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FISA lawsuit update-good news for a change

So there’s a little update on Electronic Freedom Frontier’s suit against the Telcos. I bet you thought that lawsuit died when Congress passed the retroactive immunity provisions in the FISA bill, didntcha? [doG, I’m starting to use Palinisms. Please just kill me now.]

Oh, but first the good news, it seems our intrepid plaintiffs have not given up and continue to press their suit in the face of the government telling them there is a magic wand that the Attorney General can wave that ,"poof," means judges don’t get to decide these cases any more.

"In essence that gives the attorney general carte blanche to immunize anyone." Walker said, wondering what odd creature Congress had fashioned. "What other statute is like this statute?"

Yes, dear firepups, the judge in this case, has noticed that just maybe, the new law is, dare I say it? Unconstitutional.

Much of the arguments focused on whether Congress violated the separation of powers doctrine; whether the fact that the EFF could and is suing the government over the spying makes immunity constitutional, and the legality of a provision that lets the attorney general give immunity to companies that didn’t even help with the spying.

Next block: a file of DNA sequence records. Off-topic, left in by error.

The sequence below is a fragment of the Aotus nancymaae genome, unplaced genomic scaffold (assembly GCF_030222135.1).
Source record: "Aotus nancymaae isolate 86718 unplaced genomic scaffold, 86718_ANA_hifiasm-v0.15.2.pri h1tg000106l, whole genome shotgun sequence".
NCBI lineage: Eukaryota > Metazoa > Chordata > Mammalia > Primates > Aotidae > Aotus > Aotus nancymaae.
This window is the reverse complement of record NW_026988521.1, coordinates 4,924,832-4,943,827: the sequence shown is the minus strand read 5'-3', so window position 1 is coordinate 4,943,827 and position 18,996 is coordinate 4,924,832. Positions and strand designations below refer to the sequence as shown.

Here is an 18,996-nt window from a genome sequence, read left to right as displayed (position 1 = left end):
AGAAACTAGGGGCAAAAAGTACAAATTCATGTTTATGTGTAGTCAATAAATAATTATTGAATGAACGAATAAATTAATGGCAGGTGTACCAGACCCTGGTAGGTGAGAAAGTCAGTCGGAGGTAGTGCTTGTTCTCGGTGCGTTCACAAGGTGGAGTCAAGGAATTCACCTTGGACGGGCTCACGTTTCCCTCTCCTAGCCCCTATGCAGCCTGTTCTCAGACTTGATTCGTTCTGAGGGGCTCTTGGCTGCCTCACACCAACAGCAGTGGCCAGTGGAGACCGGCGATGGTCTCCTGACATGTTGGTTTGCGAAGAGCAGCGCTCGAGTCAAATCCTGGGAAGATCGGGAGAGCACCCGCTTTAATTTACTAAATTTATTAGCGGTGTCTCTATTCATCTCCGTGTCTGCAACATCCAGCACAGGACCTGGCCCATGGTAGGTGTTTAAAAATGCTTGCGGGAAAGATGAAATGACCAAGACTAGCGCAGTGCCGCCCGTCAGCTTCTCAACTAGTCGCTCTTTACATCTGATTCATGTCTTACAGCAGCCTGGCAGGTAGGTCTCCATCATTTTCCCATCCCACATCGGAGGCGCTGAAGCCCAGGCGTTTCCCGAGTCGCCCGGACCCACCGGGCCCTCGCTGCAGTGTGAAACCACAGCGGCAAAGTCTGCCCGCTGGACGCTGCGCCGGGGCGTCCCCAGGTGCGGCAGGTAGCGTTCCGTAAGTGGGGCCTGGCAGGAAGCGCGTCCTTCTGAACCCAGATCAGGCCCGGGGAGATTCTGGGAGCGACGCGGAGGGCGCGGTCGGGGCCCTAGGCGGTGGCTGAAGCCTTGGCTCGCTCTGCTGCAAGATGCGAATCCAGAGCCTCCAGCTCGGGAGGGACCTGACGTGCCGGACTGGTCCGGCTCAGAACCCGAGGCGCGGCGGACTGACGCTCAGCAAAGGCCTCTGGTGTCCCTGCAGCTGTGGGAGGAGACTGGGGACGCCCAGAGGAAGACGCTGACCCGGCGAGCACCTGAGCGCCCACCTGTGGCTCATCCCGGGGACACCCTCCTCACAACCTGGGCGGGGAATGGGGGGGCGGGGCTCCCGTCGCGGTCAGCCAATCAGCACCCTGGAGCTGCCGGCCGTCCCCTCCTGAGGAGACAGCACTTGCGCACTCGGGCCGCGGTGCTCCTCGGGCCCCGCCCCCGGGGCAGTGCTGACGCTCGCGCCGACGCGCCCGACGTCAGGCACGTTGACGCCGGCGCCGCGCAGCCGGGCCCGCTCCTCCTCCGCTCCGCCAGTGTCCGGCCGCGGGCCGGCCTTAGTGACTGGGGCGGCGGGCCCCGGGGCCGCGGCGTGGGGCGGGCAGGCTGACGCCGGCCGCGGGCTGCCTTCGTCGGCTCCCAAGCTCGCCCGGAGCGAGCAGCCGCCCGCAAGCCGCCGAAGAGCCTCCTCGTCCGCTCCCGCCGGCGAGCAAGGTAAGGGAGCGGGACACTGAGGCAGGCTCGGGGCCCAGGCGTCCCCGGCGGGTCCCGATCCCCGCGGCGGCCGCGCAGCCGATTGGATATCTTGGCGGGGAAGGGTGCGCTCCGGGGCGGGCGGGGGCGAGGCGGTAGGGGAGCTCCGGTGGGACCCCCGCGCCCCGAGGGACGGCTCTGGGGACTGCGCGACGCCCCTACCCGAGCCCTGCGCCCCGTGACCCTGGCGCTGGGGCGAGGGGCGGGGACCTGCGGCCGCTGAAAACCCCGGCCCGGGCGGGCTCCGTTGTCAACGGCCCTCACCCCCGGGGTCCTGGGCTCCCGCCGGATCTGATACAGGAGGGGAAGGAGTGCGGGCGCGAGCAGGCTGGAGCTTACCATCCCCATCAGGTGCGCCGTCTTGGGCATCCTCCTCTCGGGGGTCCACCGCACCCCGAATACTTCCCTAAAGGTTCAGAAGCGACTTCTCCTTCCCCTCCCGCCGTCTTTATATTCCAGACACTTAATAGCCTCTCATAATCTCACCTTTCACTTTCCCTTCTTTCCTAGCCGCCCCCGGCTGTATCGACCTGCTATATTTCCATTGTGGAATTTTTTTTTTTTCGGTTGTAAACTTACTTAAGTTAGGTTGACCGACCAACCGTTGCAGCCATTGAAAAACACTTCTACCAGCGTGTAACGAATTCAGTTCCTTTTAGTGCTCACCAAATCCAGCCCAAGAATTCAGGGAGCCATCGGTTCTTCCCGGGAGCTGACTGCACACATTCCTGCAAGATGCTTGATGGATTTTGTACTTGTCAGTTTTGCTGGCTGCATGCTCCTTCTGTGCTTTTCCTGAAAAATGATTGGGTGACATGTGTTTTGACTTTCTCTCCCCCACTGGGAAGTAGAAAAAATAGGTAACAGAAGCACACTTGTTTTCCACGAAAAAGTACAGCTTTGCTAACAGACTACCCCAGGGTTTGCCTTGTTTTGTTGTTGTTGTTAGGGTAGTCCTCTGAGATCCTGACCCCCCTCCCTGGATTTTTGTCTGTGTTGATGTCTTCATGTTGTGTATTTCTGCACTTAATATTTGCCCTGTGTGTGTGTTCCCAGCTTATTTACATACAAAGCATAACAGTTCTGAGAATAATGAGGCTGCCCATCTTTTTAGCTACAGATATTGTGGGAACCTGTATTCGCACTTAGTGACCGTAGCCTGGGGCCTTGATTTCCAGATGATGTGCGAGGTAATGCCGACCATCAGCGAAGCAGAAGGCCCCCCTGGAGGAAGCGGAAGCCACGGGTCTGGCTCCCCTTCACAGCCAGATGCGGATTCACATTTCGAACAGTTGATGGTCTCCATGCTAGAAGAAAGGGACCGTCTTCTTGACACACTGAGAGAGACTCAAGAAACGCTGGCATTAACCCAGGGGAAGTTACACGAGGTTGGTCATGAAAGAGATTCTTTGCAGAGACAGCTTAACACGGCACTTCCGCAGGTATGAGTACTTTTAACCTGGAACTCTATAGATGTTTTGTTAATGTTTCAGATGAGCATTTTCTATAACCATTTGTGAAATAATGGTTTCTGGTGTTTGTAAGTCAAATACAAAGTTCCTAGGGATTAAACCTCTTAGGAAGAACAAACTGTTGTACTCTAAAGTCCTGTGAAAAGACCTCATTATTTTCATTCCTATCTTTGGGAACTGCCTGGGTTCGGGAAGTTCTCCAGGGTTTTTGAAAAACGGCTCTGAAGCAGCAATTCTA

It seems pretty clear from the reporting to date, that Judge Walker is not just going to rubber stamp what the Bush administration or even Congress sends his way. Nope, he is going to act like a member of a co-equal branch of government and actually ANALYZE the statute, to see if it passes constitutional muster.

So, folks, let me stand and applaud the power of one. One man who is not shirking his responsibility. One man who is not doing the lazy thing, the easy thing or the expedient thing. I don’t know how he will eventually rule, and the outcome may disappoint me. But in this instance, I think I will be satisfied that the decision was actually reached on its merits. That’s been too rare in recent years.

(see also Marcy)

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In rugby, the looseheadprop is the player in the front row of the scrum, who has the ability to collapse the scrum, pretty much at will and without the referee knowing who did it.
While this can give the LHP's team a great tactical advantage, it also exposes scrum players from both teams to the dangers of catastrophic spinal cord injury.
Consequently, playing this position makes you understand your responsibility to put doing the right thing ahead of winning, and to think beyond your own wants and desires. It also makes you very law and order oriented.